Both consumers and real estate agents alike often struggle to understand Ohio's pro-ration of taxes at closing. The latter part of the year is especially troublesome as sellers are often surprised by the amount that shows up on their HUD statement as it can be nearly a full year's tax that they get charged.
So what happens?
First, it's important to understand that Ohio property taxes are paid 6 months to 1 year in arrears. For example, the bills for your taxes from January through June of '09 are actually mailed in December of the current year or January of the following year. When you sell your home, the title company is required to collect the amount of taxes incurred while you still owned the property but are, as yet, unpaid.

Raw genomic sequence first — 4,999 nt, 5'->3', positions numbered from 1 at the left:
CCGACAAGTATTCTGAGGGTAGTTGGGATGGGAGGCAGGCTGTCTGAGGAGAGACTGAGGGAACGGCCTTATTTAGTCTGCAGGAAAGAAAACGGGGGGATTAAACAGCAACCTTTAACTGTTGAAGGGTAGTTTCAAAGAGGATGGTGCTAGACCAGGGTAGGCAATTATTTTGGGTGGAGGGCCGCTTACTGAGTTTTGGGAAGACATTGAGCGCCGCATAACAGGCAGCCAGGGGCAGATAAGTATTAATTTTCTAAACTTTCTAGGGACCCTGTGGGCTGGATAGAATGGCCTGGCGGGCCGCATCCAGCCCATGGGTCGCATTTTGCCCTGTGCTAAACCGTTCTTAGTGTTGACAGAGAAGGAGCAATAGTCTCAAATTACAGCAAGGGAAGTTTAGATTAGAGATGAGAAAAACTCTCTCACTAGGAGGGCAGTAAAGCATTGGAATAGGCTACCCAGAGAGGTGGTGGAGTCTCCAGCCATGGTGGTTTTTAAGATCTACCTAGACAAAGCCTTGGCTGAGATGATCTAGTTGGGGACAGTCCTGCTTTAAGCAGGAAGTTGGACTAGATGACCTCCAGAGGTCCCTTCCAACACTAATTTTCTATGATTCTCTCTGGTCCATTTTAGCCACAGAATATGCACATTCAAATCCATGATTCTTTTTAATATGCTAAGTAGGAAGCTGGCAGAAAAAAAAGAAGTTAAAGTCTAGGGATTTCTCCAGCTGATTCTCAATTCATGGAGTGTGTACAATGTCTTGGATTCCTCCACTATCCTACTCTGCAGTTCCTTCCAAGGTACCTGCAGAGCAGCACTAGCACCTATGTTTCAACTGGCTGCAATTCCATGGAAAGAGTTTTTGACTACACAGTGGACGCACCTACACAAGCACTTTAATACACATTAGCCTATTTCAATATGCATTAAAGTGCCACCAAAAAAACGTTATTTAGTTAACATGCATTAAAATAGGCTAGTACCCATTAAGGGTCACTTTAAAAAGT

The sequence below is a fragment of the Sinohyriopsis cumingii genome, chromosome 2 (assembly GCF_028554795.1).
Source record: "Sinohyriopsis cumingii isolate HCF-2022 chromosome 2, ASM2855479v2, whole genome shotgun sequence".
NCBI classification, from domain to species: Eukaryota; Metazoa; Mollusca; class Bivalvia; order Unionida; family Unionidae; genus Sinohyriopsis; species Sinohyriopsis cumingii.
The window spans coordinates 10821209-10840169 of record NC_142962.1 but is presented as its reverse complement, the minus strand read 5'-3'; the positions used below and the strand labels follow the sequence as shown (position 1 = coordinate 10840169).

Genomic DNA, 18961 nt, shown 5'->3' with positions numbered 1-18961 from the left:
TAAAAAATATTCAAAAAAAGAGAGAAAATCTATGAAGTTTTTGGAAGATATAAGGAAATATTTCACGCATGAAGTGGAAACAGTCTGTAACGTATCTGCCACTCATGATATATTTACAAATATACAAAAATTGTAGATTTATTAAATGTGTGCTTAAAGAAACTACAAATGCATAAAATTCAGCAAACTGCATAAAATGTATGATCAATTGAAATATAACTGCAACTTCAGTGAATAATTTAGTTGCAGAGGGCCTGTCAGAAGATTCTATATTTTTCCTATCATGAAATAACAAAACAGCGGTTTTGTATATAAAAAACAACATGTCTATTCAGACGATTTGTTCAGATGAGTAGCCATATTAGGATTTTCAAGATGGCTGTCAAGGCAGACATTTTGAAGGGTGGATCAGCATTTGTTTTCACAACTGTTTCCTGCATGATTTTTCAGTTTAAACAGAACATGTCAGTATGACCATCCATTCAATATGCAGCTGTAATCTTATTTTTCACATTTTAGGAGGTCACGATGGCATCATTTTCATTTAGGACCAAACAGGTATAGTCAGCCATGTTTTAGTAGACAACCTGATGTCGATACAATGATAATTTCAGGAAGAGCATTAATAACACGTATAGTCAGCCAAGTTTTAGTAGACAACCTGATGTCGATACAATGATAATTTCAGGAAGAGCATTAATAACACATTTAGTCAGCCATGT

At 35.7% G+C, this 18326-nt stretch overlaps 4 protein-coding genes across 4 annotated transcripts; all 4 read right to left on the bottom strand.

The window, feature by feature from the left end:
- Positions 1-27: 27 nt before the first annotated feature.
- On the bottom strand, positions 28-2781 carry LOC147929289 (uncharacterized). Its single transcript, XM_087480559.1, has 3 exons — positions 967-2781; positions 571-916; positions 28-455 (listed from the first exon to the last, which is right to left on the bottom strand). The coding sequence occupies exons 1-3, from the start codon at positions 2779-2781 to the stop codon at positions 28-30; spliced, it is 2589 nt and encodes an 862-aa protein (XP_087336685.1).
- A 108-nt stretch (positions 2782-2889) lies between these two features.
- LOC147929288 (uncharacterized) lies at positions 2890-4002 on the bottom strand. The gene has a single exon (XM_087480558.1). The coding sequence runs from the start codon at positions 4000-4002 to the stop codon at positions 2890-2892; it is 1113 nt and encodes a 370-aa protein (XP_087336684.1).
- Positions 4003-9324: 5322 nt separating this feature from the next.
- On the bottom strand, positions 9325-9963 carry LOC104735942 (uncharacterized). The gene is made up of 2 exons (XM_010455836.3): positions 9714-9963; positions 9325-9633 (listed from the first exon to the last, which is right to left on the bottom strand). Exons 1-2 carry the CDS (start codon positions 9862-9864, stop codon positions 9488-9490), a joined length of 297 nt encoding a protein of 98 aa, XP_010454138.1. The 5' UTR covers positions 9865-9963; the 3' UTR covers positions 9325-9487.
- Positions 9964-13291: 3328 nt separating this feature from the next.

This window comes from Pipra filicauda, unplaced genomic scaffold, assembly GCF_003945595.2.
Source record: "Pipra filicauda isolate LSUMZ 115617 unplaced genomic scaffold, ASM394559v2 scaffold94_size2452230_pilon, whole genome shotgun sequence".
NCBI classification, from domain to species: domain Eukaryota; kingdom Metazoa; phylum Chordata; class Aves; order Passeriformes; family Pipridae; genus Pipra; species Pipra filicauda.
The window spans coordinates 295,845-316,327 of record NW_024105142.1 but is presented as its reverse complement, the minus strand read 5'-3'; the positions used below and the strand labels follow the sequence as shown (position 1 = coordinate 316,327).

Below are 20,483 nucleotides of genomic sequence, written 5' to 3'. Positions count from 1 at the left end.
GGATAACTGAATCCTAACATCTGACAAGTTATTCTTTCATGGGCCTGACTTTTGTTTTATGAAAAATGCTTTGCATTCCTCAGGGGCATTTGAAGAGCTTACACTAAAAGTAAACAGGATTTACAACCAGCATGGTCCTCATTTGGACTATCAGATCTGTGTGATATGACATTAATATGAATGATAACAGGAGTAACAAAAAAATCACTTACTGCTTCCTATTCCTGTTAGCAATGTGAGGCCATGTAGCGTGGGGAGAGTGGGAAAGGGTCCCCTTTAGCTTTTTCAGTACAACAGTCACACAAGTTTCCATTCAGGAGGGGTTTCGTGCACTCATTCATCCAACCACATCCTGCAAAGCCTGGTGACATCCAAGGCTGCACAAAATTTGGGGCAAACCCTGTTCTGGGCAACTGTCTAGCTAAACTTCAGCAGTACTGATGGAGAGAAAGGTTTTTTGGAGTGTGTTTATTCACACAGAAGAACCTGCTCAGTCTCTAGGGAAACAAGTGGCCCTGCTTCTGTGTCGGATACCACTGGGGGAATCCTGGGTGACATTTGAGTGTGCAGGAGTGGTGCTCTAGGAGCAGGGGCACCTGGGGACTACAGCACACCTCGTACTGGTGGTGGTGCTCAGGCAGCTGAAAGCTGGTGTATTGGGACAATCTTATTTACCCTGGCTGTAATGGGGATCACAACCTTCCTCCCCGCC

Sellers often believe their tax bills are already paid since they are included with a mortgage payment. The thing to remember here is that funds are escrowed to pay future bills. What sellers overlook is that they will be refunded those amounts when the mortgage is paid off. (According to at least one title company, there are a few occasions where the mortgage payoff is reduced by the escrowed funds - but this is rare.)
Buyers, on the other hand, see the tax amount on their side of the closing statement as an "amount paid on their behalf." This is to address the situation where, initially, the buyer will actually receive a tax bill for the period before they lived in the home. In many cases, the buyer will be depositing at least 6 months of taxes with their new lender in an escrow account and won't realize that the initial tax bills paid from escrow were for the earlier period.
It really does balance out on both sides, but those that aren't familiar with this idiosyncrasy of Ohio real estate can sometimes get a little bit of a rude reminder at closing time.